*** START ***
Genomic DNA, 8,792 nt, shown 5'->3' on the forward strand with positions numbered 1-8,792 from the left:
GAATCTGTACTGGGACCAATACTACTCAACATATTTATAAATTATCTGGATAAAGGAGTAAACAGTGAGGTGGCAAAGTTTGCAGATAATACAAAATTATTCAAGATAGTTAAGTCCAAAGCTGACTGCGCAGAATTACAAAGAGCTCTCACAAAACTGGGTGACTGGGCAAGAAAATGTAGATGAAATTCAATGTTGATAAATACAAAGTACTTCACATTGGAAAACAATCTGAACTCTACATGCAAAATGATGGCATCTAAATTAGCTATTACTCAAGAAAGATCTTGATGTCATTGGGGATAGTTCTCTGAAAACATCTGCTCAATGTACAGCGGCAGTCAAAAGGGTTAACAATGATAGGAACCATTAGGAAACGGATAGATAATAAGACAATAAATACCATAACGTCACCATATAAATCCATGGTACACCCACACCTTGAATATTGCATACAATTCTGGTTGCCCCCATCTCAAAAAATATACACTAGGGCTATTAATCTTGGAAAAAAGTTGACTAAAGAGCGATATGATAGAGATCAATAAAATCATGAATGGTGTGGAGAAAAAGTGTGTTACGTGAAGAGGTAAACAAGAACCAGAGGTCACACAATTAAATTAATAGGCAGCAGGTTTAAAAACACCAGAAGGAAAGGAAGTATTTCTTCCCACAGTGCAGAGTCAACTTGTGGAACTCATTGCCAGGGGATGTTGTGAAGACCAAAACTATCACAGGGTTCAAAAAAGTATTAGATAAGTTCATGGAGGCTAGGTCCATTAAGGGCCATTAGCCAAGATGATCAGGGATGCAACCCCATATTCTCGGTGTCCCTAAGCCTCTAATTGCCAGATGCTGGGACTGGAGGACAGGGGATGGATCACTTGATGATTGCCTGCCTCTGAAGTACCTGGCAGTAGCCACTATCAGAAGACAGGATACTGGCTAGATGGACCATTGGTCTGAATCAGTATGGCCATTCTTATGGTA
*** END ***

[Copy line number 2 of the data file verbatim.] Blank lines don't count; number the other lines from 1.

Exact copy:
GAATCTGTACTGGGACCAATACTACTCAACATATTTATAAATTATCTGGATAAAGGAGTAAACAGTGAGGTGGCAAAGTTTGCAGATAATACAAAATTATTCAAGATAGTTAAGTCCAAAGCTGACTGCGCAGAATTACAAAGAGCTCTCACAAAACTGGGTGACTGGGCAAGAAAATGTAGATGAAATTCAATGTTGATAAATACAAAGTACTTCACATTGGAAAACAATCTGAACTCTACATGCAAAATGATGGCATCTAAATTAGCTATTACTCAAGAAAGATCTTGATGTCATTGGGGATAGTTCTCTGAAAACATCTGCTCAATGTACAGCGGCAGTCAAAAGGGTTAACAATGATAGGAACCATTAGGAAACGGATAGATAATAAGACAATAAATACCATAACGTCACCATATAAATCCATGGTACACCCACACCTTGAATATTGCATACAATTCTGGTTGCCCCCATCTCAAAAAATATACACTAGGGCTATTAATCTTGGAAAAAAGTTGACTAAAGAGCGATATGATAGAGATCAATAAAATCATGAATGGTGTGGAGAAAAAGTGTGTTACGTGAAGAGGTAAACAAGAACCAGAGGTCACACAATTAAATTAATAGGCAGCAGGTTTAAAAACACCAGAAGGAAAGGAAGTATTTCTTCCCACAGTGCAGAGTCAACTTGTGGAACTCATTGCCAGGGGATGTTGTGAAGACCAAAACTATCACAGGGTTCAAAAAAGTATTAGATAAGTTCATGGAGGCTAGGTCCATTAAGGGCCATTAGCCAAGATGATCAGGGATGCAACCCCATATTCTCGGTGTCCCTAAGCCTCTAATTGCCAGATGCTGGGACTGGAGGACAGGGGATGGATCACTTGATGATTGCCTGCCTCTGAAGTACCTGGCAGTAGCCACTATCAGAAGACAGGATACTGGCTAGATGGACCATTGGTCTGAATCAGTATGGCCATTCTTATGGTA